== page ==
Mastin Kipp’s formula for a happy life

Kim Kardashian tweeted about this man’s blog, and he went from living in a pool house to becoming a successful author.

MASTIN Kipp wants you to be happy. But there’s a catch – you have to be willing to do the work.

“Most of us know deep down what we want in life, but very few of us actually have the courage to act on it,” Kipp says during a promotional tour in the United States for his new book, DailyLove: Growing Into Grace (Hay House, September 2014).

Kipp, 32, has had his share of ups and downs. A music industry executive at age 21, Kipp eventually lost his job and his home, battling drug addiction and finding himself living in a 2.5m-by-2.5m pool house in Los Angeles. After he blogged and tweeted about his experiences on the website he created,, his luck changed when TV celebrity Kim Kardashian tweeted about his site in 2009.

Today, Kipp has more than 500,000 Twitter followers and travels the world teaching others to “trust your gut and apply it”. Following is a quick chat with Kipp.

Success story: Mastin Kipp lost everything, then found his way again thanks to self-help authors. Now, he wants to help other people with his website,, his book, and as an inspirational speaker. — MCT

You’re open about your struggles with addiction and losing direction.

I’m here to be an educator. That’s all I am. I’m an open book.

What helped get you on the right path?

When everything was going wrong for me, I went out and found certain teachers that I thought were the real deal, and they became sort of my mentors from afar. ... For me, Caroline Myss was one of those persons who, when I was at my rock bottom, she nurtured me back to health through her audio (tapes) and her books.

But you don’t want anyone to put gurus on a pedestal.

One of the things we do as human beings is we outsource our power to the guru because it’s safer, because then we don’t have to take action and we don’t have to take responsibility for our choices. It’s a really dangerous thing to do because that’s how cults start – because people outsource that power. When you think your teachers are perfect, you set yourself up to fail.

Do you ever feel like you aren’t enough?

All the time! I remember one of the most nerve-racking experiences in my life was taping (the Oprah Winfrey TV series) Super Soul Sunday. I remember thinking “Why am I here? I should not be here.” And I’m about to go on with Oprah as an “expert”, right? So then we go on, and I blank out for the entire interview. I don’t really remember what I said. I thought it must have been terrible. ... And the whole team was celebrating about how great the taping went. ... So I think we’re all wondering, “Am I enough?” at some point.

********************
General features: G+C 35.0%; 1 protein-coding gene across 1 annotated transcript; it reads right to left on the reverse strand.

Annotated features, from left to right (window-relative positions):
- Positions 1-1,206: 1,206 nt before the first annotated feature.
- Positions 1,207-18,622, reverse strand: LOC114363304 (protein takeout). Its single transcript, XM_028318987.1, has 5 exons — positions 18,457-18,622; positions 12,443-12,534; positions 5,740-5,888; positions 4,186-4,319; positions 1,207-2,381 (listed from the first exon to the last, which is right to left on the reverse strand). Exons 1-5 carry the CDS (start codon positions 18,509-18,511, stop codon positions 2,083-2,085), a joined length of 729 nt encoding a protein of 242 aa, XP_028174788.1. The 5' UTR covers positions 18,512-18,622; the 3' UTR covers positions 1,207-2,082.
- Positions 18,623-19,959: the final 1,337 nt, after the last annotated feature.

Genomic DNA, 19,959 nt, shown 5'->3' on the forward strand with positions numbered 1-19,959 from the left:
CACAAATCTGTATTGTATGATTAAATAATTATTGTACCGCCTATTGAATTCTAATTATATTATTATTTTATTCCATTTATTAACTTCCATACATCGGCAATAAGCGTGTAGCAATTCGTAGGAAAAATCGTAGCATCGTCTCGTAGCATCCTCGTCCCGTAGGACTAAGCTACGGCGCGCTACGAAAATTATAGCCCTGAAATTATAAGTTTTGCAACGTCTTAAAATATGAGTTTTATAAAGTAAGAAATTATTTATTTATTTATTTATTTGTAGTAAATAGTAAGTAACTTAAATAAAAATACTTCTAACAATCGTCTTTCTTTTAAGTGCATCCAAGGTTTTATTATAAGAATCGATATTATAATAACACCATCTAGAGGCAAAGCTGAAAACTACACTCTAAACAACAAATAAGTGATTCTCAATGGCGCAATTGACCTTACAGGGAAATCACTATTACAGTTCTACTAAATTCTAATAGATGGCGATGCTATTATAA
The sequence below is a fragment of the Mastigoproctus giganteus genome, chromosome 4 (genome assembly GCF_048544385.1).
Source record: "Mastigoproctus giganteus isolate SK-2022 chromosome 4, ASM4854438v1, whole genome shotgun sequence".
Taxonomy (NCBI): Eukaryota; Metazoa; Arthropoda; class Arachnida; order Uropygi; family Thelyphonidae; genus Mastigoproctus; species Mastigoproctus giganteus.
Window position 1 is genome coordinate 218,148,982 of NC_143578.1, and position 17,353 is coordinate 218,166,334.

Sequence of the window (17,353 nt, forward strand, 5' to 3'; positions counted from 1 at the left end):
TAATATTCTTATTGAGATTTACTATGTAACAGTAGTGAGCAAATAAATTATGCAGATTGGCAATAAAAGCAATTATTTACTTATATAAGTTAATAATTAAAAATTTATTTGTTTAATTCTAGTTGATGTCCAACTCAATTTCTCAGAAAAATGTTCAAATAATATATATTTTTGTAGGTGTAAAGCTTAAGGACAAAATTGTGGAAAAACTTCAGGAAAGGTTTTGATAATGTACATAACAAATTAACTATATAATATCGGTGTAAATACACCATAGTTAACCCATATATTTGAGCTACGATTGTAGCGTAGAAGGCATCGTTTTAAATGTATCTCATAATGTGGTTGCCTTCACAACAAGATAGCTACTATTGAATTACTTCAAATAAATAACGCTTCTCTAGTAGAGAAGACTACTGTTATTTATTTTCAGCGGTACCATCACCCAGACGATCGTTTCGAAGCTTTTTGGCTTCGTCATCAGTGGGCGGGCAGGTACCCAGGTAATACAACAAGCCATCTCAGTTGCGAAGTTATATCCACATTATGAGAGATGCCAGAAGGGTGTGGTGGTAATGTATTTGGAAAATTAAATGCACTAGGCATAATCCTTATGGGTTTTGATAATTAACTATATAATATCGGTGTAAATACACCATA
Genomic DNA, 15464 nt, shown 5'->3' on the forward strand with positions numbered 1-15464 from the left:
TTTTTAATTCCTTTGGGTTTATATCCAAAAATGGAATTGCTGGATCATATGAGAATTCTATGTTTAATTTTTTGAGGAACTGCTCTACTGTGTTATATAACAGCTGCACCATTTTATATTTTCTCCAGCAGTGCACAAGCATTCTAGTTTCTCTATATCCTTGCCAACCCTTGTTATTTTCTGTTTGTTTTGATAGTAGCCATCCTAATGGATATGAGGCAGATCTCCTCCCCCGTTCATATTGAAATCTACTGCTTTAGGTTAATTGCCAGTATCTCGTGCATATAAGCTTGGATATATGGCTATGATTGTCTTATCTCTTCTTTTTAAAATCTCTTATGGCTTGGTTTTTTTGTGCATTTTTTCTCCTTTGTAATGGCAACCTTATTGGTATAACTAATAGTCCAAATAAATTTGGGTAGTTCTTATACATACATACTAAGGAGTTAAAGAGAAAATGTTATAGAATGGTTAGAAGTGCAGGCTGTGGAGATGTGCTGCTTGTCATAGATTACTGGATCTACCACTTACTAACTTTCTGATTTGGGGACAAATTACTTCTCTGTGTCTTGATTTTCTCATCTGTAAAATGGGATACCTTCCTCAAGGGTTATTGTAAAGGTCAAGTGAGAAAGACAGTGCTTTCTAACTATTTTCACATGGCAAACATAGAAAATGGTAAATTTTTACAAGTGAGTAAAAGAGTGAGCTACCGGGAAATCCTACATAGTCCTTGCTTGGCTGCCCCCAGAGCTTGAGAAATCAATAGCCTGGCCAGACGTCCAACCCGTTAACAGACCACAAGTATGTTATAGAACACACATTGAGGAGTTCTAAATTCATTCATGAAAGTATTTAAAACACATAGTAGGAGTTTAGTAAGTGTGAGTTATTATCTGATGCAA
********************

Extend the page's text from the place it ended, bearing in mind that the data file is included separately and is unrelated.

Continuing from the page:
You say jealousy is a good thing. Why?

Jealousy has been one of my greatest teachers. People say to me all the time, “Mastin, I don’t know what I want to do,” and I will say “Look at who you’re jealous of. That’s what you want to do.” Jealousy is other people embodying your potential. We tend to say, “Oh, I hate them for having that,” instead of saying, “Thank you for showing me the way. Now let’s go do something about that now.”

What do you mean when you say people should live a fearful life?

People say live a fearless life – but to live a “fearless” life is to stay in your comfort zone. Any time there’s a major expansion in your life, there’s fear. (Say you want) to leave a toxic relationship or start a new job or give up drinking. This is scary stuff. We need courage to do these things. Every person I’ve ever met knows the choice that would be best for them. Most of them lack the courage to make that choice. Caroline Myss said it best: “You don’t need a wishbone. You need a backbone.”

How do you advise people to find their passion?

I say, “If it wasn’t about how famous you could be or how much recognition you can get, what would you do?” And then I tell them to act on that. We all have multiple things that we’re passionate about, but I think (you) should go deep on the one that scares you the most, and commit and go all in and really see what’s underneath that hood. Because that level of commitment doesn’t happen as fast as a tweet or a text. It takes time to build a career. In order to be anything we have to believe in ourselves and focus on service and contribution and take it one day at a time and see what shows up. — Chicago Tribune/McClatchy-Tribune Information Services

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